Stanford Universities: The Stanford HIV Aging Cohort
This trial is active, not recruiting.
|Condition||acquired immunodeficiency syndrome|
|Start date||December 2010|
|End date||December 2016|
|Trial size||300 participants|
|Trial identifier||NCT01401348, SU-12142010-7318|
A research study to evaluate the effect of aging and HIV on neurocognitive dysfunction (declining ability to process information), physical frailty and heart disease. HIV-infected participants whose virus is controlled on antiretroviral medications will be studied to determine the rates and risk factors of developing these conditions.
time frame: 1 year
time frame: 1 yr
Male or female participants at least 18 years old.
Inclusion Criteria: - Subjects must have an HIV RNA level below the limit of quantification (e.g., <75 copies, <50 copies, or <48 copies/mL, depending on the assay used) for at least 6 months excluding "blips" (e.g., a single measurement between 48-200 copies/mL preceded and followed by measurements below the limit of quantification) while on antiretroviral therapy. Exclusion Criteria: 1. Completed treatment for any acute systemic infection (other than HIV-1) less than four weeks before study entry. 2. Any active brain infection (except for HIV-1), brain neoplasm, or space-occupying brain lesion. 3. Receipt of immunomodulating medication (e.g., corticosteroids, immunoglobulin, etc.) within four weeks of study entry. 4. Any active psychiatric illness including schizophrenia, severe depression, or severe bipolar affective disorder that, in the opinion of the investigator, could confound the analysis of the neuropsychological test results. 5. Active drug or alcohol abuse that, in the investigator's opinion, could prevent compliance with study procedures or confound the analysis of study endpoints. 6. Unable to provide informed consent
|Official title||The Stanford HIV Aging Cohort (SHAC)|
|Principal investigator||Philip Grant|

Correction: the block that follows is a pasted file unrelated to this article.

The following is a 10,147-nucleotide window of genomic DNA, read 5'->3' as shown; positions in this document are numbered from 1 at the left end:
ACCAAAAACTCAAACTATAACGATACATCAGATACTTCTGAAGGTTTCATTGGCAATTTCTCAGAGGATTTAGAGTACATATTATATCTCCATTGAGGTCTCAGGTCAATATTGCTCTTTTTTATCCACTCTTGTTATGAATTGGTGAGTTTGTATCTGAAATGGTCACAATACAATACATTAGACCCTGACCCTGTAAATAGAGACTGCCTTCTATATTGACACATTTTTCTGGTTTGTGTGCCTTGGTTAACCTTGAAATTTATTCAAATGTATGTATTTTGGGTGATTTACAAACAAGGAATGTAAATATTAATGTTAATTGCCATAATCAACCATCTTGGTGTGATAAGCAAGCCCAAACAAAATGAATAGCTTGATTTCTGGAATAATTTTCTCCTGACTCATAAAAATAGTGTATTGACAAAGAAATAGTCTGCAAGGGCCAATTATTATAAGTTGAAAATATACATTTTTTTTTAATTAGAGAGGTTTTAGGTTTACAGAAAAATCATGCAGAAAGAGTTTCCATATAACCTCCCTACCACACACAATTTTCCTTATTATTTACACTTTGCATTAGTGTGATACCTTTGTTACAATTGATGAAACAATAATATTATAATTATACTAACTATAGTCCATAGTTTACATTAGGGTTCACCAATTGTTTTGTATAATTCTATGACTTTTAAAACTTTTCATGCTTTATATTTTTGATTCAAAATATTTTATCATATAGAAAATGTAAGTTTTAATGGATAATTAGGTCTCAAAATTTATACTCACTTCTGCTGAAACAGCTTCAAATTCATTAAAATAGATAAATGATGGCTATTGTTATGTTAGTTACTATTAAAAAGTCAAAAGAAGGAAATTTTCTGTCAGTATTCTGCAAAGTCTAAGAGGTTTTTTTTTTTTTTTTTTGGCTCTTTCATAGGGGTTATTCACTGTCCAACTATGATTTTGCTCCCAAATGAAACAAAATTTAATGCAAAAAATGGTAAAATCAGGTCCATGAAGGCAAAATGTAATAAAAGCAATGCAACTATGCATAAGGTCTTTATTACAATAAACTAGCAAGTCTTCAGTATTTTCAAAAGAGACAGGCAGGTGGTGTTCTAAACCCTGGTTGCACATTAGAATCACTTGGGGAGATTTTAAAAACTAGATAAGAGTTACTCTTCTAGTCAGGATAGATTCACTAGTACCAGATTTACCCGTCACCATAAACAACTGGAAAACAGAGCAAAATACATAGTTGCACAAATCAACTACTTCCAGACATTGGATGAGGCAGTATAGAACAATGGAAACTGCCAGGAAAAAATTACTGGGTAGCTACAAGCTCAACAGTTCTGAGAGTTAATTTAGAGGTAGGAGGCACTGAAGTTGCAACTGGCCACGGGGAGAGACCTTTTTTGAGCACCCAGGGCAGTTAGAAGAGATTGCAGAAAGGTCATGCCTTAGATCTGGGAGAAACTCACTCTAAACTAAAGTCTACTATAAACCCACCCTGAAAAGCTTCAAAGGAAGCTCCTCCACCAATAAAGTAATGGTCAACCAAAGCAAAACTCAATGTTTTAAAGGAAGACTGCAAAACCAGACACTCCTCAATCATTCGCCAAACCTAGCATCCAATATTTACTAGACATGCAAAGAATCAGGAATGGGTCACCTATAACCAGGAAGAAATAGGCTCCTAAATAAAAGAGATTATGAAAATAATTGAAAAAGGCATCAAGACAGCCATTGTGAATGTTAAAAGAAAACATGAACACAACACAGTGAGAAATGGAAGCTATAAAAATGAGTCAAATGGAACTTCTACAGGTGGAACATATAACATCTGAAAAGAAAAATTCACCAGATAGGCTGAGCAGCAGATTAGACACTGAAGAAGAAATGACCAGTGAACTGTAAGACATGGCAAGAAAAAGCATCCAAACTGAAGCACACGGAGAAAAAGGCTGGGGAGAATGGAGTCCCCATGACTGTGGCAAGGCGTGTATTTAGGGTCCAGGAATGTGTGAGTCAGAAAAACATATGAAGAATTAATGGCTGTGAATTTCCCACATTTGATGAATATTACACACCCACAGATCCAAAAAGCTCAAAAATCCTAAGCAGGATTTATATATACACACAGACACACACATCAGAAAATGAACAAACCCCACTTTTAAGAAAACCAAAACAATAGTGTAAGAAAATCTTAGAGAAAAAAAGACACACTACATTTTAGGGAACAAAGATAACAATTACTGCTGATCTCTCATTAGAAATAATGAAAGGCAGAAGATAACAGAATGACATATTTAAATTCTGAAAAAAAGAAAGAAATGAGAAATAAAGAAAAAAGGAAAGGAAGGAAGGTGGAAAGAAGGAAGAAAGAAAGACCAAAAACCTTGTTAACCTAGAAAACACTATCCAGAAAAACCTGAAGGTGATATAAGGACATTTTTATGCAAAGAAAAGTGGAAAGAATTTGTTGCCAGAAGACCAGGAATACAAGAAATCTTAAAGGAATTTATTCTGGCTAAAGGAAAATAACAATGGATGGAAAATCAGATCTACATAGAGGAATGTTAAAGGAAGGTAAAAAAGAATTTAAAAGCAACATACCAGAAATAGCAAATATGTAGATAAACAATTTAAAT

|Description||With advances in antiretroviral therapy, the life expectancy of HIV-infected individuals continues to improve with older individuals representing a rapidly growing proportion of those infected. However, despite improved life expectancy, substantial residual morbidity remains in treated HIV including increased rates of neurocognitive dysfunction, frailty, and cardiovascular disease. As these conditions also increase with normal aging, HIV is often thought to be a risk factor for "early" or "accelerated" aging. Prior studies have generally focused on HIV-specific factors and risk for neurocognitive dysfunction, frailty, and cardiovascular disease, while few have examined extensively risk factors found to be significant for these conditions in the general population. The investigators hypothesize that the effects of age and HIV will be synergistic on the rates of non-AIDS morbidity. While the correlates and risk factors for non-AIDS morbidity in younger individuals may largely be related to HIV, in older individuals with sustained virologic control, traditional risk factors for neurocognitive disease, frailty, and cardiovascular disease will contribute more significantly to disease than HIV-specific risk factors. Our primary objectives are to: 1. Define the prevalence and incidence of neurocognitive dysfunction, frailty, and cardiovascular disease in a well-defined cohort of aging virologically suppressed HIV-infected individuals. 2. Identify correlates and risk factors for prevalent and incident neurocognitive dysfunction, frailty, and cardiovascular disease. 3. Compare and contrast the identified correlates and risk factors for the co-morbidities of interest in older (>50 years old) and younger HIV-infected individuals.|
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